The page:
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"To us all towns are one, all men our kin.
Life's good comes not from others' gift, nor ill
Man's pains and pains' relief are from within.
Thus have we seen in visions of the wise !."
Tamil Poem in Purananuru, circa 500 B.C 

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TAMIL NATION LIBRARY: Nations & Nationalism

  • * Nationalism: Theory, Ideology, History (Key Concepts)

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    "....The ideology of nationalism has been defined in many ways but most of the definitions overlap and reveal common themes. The main theme, of course, is an overriding concern with the nation. Nationalism is an ideology that places the nation at the centre of its concerns and seeks to promote its well-being. But this is rather vague. We need to go further and isolate the main goals under whose headings nationalism seeks to promote the nation's well-being. These generic goal: are three: national autonomy, national unity and national identity, and, for nationalists, a nation cannot survive without a sufficient degree of all three. This suggests the following working definition of nationalism: 'An ideological movement for attaining and maintaining autonomy, unity and identity for a population which some of its member deem to constitute an actual or potential "nation".' p9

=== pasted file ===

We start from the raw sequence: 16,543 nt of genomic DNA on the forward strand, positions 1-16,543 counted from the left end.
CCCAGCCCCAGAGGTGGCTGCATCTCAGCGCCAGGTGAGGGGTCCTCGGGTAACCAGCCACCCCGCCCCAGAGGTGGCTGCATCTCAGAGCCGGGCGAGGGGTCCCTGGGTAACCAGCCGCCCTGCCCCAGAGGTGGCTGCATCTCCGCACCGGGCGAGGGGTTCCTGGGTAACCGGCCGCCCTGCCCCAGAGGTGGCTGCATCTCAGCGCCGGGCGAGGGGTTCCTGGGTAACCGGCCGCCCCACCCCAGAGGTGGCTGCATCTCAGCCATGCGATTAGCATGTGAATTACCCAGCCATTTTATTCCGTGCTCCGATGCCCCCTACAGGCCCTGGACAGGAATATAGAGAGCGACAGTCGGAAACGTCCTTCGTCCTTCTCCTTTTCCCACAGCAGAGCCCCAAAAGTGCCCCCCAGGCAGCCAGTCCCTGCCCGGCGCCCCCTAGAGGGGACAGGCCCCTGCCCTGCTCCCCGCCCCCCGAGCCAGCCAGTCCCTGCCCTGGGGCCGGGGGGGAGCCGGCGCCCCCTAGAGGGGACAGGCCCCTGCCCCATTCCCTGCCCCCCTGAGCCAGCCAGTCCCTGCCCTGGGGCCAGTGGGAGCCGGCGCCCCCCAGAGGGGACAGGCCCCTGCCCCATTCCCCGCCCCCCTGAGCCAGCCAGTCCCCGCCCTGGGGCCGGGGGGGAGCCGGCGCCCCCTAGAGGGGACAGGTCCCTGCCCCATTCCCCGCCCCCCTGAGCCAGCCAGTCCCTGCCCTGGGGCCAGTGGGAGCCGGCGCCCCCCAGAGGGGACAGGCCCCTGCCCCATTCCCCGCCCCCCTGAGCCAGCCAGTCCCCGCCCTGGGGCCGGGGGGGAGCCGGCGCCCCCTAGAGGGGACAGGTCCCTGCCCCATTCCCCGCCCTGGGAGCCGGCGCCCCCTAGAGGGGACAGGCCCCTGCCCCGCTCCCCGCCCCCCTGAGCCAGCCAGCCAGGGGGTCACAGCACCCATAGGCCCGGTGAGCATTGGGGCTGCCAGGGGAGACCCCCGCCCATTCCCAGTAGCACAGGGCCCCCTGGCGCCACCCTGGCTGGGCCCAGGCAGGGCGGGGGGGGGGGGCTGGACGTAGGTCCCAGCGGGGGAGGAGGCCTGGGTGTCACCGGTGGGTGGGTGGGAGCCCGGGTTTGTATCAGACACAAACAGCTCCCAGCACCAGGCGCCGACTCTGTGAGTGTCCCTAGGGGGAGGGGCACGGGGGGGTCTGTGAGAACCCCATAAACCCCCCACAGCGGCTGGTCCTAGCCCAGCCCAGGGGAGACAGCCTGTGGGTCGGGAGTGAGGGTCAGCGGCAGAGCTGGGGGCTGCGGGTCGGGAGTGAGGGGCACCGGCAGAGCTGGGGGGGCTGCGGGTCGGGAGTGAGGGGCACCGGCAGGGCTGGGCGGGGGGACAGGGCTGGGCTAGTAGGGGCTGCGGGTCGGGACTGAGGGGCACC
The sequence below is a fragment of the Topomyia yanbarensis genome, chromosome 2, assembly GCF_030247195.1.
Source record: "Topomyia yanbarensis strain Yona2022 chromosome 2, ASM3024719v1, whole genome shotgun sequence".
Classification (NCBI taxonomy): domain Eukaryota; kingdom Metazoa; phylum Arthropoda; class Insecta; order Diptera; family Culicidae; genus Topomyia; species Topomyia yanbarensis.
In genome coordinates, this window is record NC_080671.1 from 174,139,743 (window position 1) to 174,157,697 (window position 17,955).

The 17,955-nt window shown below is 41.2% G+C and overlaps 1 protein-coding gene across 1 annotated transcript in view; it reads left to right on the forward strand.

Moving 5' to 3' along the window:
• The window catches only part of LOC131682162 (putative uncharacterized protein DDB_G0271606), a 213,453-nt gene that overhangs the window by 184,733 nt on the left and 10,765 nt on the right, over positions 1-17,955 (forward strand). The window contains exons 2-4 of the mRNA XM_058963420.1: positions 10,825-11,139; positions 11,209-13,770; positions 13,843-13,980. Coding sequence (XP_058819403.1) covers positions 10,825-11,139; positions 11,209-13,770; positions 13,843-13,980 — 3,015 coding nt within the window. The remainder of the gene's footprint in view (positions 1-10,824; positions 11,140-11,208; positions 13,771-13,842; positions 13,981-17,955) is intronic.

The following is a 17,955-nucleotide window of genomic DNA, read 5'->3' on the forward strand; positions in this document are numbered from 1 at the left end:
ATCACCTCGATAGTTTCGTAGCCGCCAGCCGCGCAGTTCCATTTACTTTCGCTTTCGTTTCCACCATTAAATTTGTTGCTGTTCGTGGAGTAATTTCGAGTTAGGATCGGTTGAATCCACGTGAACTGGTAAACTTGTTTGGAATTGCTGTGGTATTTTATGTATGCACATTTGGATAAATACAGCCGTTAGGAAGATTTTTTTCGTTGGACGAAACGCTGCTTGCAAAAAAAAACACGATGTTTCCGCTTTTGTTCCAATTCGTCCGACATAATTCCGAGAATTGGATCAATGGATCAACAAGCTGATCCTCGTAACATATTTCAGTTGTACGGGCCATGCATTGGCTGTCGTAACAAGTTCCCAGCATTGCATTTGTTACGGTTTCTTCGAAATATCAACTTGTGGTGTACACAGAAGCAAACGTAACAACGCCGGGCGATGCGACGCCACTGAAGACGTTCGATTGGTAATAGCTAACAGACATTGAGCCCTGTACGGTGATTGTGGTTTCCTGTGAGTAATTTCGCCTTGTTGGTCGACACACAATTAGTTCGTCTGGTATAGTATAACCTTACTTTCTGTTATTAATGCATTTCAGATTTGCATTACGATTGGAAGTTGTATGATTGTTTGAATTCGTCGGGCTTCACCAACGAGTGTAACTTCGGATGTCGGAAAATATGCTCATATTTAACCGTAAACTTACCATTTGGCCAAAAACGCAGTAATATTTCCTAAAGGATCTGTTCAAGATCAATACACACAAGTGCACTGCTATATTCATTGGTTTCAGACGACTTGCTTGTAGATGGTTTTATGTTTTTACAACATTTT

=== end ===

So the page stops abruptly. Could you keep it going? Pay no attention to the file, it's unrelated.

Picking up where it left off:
From the Introduction

    Nationalism - Anthony D Smith"This short book (182 pages) aims to introduce the concept of nationalism to readers and students for whom the field is unfamiliar. It focuses on nationalism primarily as an ideology, but also as a social movement and symbolic language, and explores its meanings, varieties and sources. Inevitably, this entails a consideration of related concepts, such as the nation, national identity and the national state. As a result, the scope of this work is broad and necessarily interdisciplinary: in particular, it draws on the disciplines of history, sociology, political science, international relations and, to a certain extent, Anthropology. The latter is included because some attention needs to be given to the cognate field of ethnicity; for, as I hope to show, ethnic identities and communities constitute a large part of the historical and social background of nations and nationalism.